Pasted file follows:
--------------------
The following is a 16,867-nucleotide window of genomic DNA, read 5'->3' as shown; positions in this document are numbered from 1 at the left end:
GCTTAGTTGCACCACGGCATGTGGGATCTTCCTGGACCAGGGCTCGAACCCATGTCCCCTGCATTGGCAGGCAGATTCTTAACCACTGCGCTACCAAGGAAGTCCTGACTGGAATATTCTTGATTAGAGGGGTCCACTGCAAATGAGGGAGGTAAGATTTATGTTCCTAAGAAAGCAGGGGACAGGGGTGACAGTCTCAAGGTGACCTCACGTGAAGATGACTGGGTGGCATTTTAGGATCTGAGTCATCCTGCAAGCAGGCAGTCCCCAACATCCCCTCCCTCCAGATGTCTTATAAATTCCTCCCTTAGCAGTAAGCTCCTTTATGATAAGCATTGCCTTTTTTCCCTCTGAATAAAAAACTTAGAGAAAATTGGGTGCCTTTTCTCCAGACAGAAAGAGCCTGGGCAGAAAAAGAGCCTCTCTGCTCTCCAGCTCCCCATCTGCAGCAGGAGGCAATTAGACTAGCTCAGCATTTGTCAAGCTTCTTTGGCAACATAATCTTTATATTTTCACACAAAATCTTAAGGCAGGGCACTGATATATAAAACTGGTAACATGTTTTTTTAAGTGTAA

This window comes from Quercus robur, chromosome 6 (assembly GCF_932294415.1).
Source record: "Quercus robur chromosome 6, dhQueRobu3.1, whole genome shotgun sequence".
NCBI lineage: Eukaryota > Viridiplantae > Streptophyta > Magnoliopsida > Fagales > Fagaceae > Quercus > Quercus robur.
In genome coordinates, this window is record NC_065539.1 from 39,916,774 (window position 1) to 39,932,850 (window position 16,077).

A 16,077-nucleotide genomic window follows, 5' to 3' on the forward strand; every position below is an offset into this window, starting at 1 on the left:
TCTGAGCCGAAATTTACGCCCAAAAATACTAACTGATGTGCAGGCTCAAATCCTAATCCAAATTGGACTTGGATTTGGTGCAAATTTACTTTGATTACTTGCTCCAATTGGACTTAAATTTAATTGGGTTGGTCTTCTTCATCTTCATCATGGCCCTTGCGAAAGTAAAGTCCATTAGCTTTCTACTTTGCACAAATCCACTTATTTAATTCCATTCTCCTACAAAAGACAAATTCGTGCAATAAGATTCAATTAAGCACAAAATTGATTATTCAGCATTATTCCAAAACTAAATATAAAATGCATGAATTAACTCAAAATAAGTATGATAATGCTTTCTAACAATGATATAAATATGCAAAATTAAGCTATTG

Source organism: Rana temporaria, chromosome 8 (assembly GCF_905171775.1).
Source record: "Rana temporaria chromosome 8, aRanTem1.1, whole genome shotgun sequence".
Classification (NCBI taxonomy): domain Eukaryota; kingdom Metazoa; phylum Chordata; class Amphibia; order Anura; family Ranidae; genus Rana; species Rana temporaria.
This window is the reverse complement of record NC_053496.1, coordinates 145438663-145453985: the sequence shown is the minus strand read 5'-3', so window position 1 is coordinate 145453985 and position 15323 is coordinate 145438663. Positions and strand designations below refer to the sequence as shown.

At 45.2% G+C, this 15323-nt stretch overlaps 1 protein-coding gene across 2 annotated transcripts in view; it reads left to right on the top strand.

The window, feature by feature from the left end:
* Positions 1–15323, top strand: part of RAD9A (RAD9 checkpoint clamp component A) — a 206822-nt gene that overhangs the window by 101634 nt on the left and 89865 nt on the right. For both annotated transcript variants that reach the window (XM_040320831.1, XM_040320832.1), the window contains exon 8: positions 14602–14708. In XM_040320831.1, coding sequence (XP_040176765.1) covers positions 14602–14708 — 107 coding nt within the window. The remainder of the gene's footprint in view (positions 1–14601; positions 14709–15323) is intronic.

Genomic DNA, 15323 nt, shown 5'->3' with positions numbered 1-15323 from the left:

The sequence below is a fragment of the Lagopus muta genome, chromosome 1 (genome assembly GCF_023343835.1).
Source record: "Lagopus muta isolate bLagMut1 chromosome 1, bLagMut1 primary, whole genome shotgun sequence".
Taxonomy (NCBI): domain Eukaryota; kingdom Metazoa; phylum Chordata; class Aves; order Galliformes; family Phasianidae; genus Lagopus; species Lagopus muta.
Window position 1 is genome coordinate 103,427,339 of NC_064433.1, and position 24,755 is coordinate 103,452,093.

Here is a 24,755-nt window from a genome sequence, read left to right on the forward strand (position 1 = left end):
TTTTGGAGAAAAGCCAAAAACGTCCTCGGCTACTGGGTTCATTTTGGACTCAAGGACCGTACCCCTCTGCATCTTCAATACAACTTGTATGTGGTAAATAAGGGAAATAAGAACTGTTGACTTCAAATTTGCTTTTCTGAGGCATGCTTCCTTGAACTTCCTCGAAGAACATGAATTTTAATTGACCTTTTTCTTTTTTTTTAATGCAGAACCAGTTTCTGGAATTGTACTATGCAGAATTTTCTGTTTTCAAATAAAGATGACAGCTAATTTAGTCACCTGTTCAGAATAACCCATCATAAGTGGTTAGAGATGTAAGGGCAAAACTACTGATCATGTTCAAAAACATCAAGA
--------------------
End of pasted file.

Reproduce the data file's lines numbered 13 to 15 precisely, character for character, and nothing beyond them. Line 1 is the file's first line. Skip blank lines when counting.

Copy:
At 45.2% G+C, this 15323-nt stretch overlaps 1 protein-coding gene across 2 annotated transcripts in view; it reads left to right on the top strand.

The window, feature by feature from the left end:
* Positions 1–15323, top strand: part of RAD9A (RAD9 checkpoint clamp component A) — a 206822-nt gene that overhangs the window by 101634 nt on the left and 89865 nt on the right. For both annotated transcript variants that reach the window (XM_040320831.1, XM_040320832.1), the window contains exon 8: positions 14602–14708. In XM_040320831.1, coding sequence (XP_040176765.1) covers positions 14602–14708 — 107 coding nt within the window. The remainder of the gene's footprint in view (positions 1–14601; positions 14709–15323) is intronic.